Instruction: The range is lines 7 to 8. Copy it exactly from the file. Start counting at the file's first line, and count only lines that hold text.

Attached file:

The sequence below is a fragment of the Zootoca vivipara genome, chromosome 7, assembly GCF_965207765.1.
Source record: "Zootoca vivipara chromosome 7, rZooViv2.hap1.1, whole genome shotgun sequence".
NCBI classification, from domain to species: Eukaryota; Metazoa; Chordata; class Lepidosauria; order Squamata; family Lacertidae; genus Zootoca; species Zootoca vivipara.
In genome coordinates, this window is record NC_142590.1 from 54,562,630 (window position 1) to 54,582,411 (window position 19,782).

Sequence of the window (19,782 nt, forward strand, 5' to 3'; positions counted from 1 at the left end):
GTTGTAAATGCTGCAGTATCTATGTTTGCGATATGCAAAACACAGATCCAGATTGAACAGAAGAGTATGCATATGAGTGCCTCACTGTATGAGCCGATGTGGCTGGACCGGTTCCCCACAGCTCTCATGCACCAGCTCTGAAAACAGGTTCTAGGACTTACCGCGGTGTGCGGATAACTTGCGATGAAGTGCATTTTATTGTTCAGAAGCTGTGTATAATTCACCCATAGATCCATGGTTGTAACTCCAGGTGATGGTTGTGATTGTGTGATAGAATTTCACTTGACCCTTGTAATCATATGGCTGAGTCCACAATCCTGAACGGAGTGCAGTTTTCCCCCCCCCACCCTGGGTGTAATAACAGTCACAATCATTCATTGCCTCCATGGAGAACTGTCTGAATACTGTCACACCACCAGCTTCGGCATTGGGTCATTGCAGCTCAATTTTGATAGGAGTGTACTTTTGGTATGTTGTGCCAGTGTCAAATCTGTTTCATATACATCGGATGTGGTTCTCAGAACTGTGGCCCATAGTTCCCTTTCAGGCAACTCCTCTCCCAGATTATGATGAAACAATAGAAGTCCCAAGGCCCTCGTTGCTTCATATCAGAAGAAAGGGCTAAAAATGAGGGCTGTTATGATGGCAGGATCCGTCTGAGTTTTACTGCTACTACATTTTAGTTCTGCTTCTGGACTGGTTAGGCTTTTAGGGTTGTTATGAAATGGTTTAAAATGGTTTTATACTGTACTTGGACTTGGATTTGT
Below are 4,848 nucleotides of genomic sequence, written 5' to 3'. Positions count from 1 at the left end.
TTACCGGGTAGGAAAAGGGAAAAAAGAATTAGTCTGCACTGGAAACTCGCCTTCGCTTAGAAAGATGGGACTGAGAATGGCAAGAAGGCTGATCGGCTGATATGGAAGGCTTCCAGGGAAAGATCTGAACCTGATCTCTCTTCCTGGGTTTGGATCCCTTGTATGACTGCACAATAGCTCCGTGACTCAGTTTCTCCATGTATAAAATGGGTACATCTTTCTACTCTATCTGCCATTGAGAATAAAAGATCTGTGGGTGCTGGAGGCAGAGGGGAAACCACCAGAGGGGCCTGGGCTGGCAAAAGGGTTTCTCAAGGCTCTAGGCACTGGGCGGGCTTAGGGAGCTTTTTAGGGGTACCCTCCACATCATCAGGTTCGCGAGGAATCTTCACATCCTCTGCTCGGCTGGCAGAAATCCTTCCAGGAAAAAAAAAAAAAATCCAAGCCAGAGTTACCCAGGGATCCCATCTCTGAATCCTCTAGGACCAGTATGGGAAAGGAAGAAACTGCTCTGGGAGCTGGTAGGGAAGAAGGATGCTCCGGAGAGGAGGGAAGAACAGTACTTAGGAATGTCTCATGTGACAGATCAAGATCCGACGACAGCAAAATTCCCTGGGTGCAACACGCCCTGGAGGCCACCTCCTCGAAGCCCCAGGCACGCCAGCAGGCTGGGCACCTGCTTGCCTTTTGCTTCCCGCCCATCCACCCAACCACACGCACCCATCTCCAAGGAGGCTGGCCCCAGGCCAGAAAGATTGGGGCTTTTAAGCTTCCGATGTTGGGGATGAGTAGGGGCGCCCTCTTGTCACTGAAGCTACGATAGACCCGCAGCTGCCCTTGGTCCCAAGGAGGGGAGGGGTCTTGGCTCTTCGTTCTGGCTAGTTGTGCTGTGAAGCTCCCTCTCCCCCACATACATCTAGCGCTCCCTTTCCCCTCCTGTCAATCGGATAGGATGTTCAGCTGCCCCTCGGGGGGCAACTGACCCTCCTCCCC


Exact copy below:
Below are 4,848 nucleotides of genomic sequence, written 5' to 3'. Positions count from 1 at the left end.
TTACCGGGTAGGAAAAGGGAAAAAAGAATTAGTCTGCACTGGAAACTCGCCTTCGCTTAGAAAGATGGGACTGAGAATGGCAAGAAGGCTGATCGGCTGATATGGAAGGCTTCCAGGGAAAGATCTGAACCTGATCTCTCTTCCTGGGTTTGGATCCCTTGTATGACTGCACAATAGCTCCGTGACTCAGTTTCTCCATGTATAAAATGGGTACATCTTTCTACTCTATCTGCCATTGAGAATAAAAGATCTGTGGGTGCTGGAGGCAGAGGGGAAACCACCAGAGGGGCCTGGGCTGGCAAAAGGGTTTCTCAAGGCTCTAGGCACTGGGCGGGCTTAGGGAGCTTTTTAGGGGTACCCTCCACATCATCAGGTTCGCGAGGAATCTTCACATCCTCTGCTCGGCTGGCAGAAATCCTTCCAGGAAAAAAAAAAAAAATCCAAGCCAGAGTTACCCAGGGATCCCATCTCTGAATCCTCTAGGACCAGTATGGGAAAGGAAGAAACTGCTCTGGGAGCTGGTAGGGAAGAAGGATGCTCCGGAGAGGAGGGAAGAACAGTACTTAGGAATGTCTCATGTGACAGATCAAGATCCGACGACAGCAAAATTCCCTGGGTGCAACACGCCCTGGAGGCCACCTCCTCGAAGCCCCAGGCACGCCAGCAGGCTGGGCACCTGCTTGCCTTTTGCTTCCCGCCCATCCACCCAACCACACGCACCCATCTCCAAGGAGGCTGGCCCCAGGCCAGAAAGATTGGGGCTTTTAAGCTTCCGATGTTGGGGATGAGTAGGGGCGCCCTCTTGTCACTGAAGCTACGATAGACCCGCAGCTGCCCTTGGTCCCAAGGAGGGGAGGGGTCTTGGCTCTTCGTTCTGGCTAGTTGTGCTGTGAAGCTCCCTCTCCCCCACATACATCTAGCGCTCCCTTTCCCCTCCTGTCAATCGGATAGGATGTTCAGCTGCCCCTCGGGGGGCAACTGACCCTCCTCCCC